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1966 Chevrolet Nova - One Sick Sixty-Six

This two-tone terror proves you don’t have to be a billionaire to build a stunning street rod, although it does help to have your own shop

Isaac Mion Feb 16, 2014
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Hans Gebhard has, like many, been around cars since he was a youngster. His dad repaired cars on the side when he was growing up and showed him the ins and outs of repair and modification throughout his formative years. While Hans worked the majority of his life repairing heavy equipment and doing cars on the side, around eight years ago he finally made it official, forming Fine Line Restoration.

Around that same time is when he started building the black and orange '66 Nova you see here.


"At the time I had no money," said Hans. "But as the years went by I was able to add various items, like the TCI front clip and the rear seats."

But we're getting ahead of ourselves. Before Hans could even get in the position to upgrade the chassis, he had to actually acquire the car. Which almost didn't happen.

"I always wanted a '66 but they were just too expensive," he said. "One day, the day after Thanksgiving in fact, I was flipping through the Denver Post and came across what seemed to be a pretty good bargain."

Hans got the seller to email him some pictures and although the car was torn apart and didn't run, it looked to be in good shape. And at $2,000, was a steal.

"I called the guy back—he lived like four hours up in the mountains somewhere, and he said that somebody was on his way up to get it," Hans said.


The race was on. Hans, with the assistance of his uncle, hitched up his trailer and headed up towards Walsenburg, Colorado. En route they ran into one of the Rocky Mountain's famous early season snowstorms. At one point the trailer jackknifed, nearly hurtling them off of a 1,000-foot cliff. Not wanting to relinquish the "miracle find" they soldiered on.

"When we got there, the seller told us that the other guy had already showed up," Hans said. The stoic Viking's fortitude nearly turned to tearful regret until the seller, a younger guy who may have just tired of the project, continued: "He showed up here without a trailer and left," he said.

As luck would have it, Walsenburg is a one-horse town, so the guy's plan to rent a trailer didn't exactly pan out. Hans came prepared with his 20-footer. "It really was a miracle find," he said. "Each and every piece was hanging on the wall blasted to bare metal. It wasn't running, so we had to push it on the trailer."

Once he got the car back to his garage in Brighton, Colorado, Hans messed with the electrical elements here and there and got the car running.

"Then I took it for a drive and realized the tranny was slipping," said Hans. "So the first thing I did was to install the '86 700-R4."

One has to imagine the neighbors' reaction as Hans putted down the street in an old Chevy with no glass or panels, but that state of affairs would only last until he put the panels on, got them lined up with a bit of metalwork, then took it apart again for paint.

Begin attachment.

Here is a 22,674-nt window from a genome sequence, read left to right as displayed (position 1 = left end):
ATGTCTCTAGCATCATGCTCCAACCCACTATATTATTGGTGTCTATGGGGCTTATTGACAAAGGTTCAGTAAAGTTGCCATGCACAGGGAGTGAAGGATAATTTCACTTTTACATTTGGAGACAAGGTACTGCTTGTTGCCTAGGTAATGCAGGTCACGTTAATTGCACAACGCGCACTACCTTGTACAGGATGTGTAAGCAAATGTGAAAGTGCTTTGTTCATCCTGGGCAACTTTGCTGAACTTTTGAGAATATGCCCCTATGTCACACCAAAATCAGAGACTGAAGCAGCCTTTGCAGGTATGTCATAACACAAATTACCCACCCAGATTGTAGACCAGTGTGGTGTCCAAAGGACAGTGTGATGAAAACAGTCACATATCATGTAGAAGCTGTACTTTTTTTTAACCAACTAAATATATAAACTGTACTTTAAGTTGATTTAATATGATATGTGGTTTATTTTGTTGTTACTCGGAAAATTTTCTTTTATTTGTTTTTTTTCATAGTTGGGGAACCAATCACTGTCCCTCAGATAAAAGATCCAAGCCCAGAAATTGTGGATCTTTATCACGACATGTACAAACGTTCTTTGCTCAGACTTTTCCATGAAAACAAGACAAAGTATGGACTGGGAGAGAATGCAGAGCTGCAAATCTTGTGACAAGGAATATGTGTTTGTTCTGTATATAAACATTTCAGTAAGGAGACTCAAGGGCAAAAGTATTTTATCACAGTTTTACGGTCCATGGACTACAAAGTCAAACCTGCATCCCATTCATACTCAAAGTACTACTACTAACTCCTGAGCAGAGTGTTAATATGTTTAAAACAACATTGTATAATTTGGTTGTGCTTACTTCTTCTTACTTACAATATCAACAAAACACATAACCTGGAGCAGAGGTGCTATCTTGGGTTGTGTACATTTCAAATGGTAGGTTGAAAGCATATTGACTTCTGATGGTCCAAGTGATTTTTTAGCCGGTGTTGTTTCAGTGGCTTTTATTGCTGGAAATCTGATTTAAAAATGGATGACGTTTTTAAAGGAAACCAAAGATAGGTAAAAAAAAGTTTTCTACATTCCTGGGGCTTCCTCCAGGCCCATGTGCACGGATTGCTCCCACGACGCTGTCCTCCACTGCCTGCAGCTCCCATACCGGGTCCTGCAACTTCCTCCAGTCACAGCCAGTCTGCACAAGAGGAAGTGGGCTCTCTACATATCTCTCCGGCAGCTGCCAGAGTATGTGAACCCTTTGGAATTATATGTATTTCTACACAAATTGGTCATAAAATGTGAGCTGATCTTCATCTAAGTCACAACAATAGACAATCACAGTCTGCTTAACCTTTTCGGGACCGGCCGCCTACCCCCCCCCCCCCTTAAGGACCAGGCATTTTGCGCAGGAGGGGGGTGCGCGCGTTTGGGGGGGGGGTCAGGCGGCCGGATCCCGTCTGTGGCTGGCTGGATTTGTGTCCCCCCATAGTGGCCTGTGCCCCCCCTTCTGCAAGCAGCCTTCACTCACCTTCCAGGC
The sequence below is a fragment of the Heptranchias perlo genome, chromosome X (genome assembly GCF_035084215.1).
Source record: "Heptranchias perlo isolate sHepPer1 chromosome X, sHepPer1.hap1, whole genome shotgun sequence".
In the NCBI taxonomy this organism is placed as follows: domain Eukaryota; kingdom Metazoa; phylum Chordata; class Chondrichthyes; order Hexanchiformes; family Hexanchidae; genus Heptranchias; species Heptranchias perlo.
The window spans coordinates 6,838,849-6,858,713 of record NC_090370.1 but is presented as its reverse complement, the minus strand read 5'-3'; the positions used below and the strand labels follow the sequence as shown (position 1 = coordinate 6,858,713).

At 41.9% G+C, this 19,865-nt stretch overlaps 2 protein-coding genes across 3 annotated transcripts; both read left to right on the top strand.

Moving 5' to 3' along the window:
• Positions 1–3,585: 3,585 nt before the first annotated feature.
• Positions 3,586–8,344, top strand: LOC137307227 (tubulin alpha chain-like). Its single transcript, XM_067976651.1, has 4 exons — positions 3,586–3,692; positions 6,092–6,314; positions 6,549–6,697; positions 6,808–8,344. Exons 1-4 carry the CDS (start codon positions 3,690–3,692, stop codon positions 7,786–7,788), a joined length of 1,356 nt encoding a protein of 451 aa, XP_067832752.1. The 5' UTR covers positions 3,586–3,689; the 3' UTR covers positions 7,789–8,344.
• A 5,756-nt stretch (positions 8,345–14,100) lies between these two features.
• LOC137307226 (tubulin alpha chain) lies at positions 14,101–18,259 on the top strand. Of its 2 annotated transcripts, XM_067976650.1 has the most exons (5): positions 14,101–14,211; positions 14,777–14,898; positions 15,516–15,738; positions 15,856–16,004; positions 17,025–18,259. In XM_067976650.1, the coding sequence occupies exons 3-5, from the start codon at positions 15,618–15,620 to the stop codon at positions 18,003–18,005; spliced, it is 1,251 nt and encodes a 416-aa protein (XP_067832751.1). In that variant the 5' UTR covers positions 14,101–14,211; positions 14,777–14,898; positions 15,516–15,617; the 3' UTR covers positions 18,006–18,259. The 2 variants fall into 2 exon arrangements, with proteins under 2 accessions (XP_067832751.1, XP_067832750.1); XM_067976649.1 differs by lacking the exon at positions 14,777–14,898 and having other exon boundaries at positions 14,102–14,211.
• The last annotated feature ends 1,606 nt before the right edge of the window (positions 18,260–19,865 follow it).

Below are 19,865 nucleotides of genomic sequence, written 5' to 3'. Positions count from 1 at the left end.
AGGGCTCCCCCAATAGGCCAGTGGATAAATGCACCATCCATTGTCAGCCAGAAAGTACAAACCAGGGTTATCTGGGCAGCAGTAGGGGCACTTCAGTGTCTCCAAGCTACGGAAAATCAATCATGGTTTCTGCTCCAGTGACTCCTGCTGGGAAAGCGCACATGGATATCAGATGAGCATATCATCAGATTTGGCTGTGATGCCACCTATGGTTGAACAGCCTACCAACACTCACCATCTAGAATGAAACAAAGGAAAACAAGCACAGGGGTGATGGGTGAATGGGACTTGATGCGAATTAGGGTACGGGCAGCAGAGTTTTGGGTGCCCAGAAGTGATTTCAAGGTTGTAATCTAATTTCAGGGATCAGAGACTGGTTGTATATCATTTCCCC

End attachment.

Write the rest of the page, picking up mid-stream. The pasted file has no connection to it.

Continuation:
"I actually painted it twice," Hans said. "I always had this picture of a Chevy truck with flames, and I always wanted to paint my dream car that way. But when I finished it was really ugly, so I resprayed it."

The current two-tone consists of House of Kolor Sunset Pearl up top, and black from the same company down below, while the scheme is broken up with a "Fine Line" of Orion silver fading to violet pearl. Finishing exterior touches include the chromed bumpers and two-inch cowl hood. The dazzling paint job may be the highlight of this medium-dollar build, but that doesn't mean Hans forgot about the rest of the car.


The motor is the same '70 383 stroker that came with the car, but with a few additions. On the intake side there is a Quadrajet carburetor, an Edelbrock manifold, and a K&N 6.5-inch air filter. Hans also added an AFE aluminum radiator with two one-inch cores. He also raised the alternator a few inches with custom brackets found online. He estimates the horsepower at around 370, and the sound from the Hooker Headers leading to the 3.5-inch custom exhaust through the Flowmaster mufflers has a fitting growl for that kind of power.

Albatross Upholstery came through in the one area of car building that Hans doesn't do. It did the rear seat, while the fronts hail from Corbeau. After Hans got the door panels and carpet in from Classic Industries, he drove it around for a few years. Then as his company started to take off, he went all out for the TCI front clip and a few other upgrades, like the three-inch driveshaft.

"I had no money when I started the build," said Hans, "so while the suspension utilizes Air Ride components like the tank and lines, the front and rear mounts for the Slam Specialties airbags I custom made."

After incorporating the TCI front clip to these other suspension components, Hans attended a Super Chevy show, garnering accolades in the form of Best in Class and Best of Show honors. It was around this time that yours truly approached him to be featured in the magazine. It took a while, but here it is. And if you think this Nova is one "sick sixty-six," then wait until learn see what he's got cooking now: a twin-turbo big-block Nova with close to six figures invested.

"I figured this one is worth some money as it is," said Hans referring to his finished '66. "So I'm doing to the other one all the things that I couldn't to this."

We have seen a build picture of new Nova, and if Han's two-tone creation is an example of what he can do on a budget with his one man company, we can only assume that his next build is going to be straight evil.




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